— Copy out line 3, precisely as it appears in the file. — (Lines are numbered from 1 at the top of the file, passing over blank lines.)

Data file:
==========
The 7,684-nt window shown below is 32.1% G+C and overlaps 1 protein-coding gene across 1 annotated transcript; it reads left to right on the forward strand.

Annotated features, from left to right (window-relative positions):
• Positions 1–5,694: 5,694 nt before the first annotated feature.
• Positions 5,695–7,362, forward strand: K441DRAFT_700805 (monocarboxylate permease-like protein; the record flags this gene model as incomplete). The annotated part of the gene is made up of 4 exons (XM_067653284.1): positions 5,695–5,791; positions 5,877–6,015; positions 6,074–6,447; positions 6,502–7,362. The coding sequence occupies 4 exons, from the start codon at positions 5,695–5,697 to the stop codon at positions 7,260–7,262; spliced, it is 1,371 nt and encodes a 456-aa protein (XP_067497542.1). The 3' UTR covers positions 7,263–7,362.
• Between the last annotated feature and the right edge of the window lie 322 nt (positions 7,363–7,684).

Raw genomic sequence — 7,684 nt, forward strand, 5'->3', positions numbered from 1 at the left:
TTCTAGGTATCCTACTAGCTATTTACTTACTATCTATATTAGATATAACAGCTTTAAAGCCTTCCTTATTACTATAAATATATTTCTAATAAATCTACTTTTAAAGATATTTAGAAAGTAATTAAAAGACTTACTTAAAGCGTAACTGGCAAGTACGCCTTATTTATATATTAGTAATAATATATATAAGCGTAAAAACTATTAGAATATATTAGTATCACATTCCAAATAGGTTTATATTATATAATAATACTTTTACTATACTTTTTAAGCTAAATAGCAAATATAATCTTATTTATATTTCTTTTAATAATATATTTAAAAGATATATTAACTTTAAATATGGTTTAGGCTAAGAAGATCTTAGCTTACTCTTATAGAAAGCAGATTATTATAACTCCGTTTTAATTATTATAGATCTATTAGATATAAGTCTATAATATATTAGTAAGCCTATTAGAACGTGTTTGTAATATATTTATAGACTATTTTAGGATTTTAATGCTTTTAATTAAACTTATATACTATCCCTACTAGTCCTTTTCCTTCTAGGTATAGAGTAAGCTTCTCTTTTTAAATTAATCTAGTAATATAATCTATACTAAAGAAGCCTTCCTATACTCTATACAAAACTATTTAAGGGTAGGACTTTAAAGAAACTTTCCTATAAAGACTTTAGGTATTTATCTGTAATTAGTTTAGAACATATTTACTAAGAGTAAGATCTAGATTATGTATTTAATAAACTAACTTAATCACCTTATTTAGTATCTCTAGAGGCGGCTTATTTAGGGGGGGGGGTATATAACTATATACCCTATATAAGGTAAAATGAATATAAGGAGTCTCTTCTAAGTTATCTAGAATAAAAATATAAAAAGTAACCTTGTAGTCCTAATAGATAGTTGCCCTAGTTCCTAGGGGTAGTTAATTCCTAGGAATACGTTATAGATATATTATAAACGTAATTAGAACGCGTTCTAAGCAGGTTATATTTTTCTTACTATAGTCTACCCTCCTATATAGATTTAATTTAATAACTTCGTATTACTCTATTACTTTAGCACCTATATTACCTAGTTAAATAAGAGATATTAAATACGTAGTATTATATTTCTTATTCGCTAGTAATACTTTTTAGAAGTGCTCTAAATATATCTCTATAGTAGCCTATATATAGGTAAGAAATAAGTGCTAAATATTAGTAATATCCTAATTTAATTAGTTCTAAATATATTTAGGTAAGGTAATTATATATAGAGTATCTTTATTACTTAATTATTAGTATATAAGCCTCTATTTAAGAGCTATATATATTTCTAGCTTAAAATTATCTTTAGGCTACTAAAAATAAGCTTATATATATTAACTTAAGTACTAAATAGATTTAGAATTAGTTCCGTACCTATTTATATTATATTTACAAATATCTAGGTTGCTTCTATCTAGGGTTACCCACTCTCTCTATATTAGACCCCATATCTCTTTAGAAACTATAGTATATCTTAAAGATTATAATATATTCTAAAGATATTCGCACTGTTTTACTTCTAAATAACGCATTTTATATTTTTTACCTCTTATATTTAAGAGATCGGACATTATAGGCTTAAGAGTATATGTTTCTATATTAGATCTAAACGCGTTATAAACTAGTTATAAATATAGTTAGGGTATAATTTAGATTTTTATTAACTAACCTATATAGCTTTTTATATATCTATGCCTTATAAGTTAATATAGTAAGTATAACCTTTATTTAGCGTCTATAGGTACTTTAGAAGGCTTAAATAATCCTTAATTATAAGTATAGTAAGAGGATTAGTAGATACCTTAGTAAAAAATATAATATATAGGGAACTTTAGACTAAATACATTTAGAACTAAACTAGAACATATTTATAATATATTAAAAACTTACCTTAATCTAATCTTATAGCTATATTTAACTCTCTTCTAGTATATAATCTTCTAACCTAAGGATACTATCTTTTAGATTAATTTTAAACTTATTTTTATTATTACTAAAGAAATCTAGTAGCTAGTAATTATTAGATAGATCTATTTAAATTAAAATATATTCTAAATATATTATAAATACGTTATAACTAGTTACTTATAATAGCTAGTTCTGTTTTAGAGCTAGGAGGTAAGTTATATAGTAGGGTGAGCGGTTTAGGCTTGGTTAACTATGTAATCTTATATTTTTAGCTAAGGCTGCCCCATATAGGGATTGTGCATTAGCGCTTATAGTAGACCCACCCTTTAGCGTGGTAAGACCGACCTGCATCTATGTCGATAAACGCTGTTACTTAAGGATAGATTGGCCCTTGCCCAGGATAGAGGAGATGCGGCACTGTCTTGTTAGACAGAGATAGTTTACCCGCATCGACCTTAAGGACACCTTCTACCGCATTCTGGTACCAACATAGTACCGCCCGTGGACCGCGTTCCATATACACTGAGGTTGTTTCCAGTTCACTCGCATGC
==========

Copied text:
• Positions 1–5,694: 5,694 nt before the first annotated feature.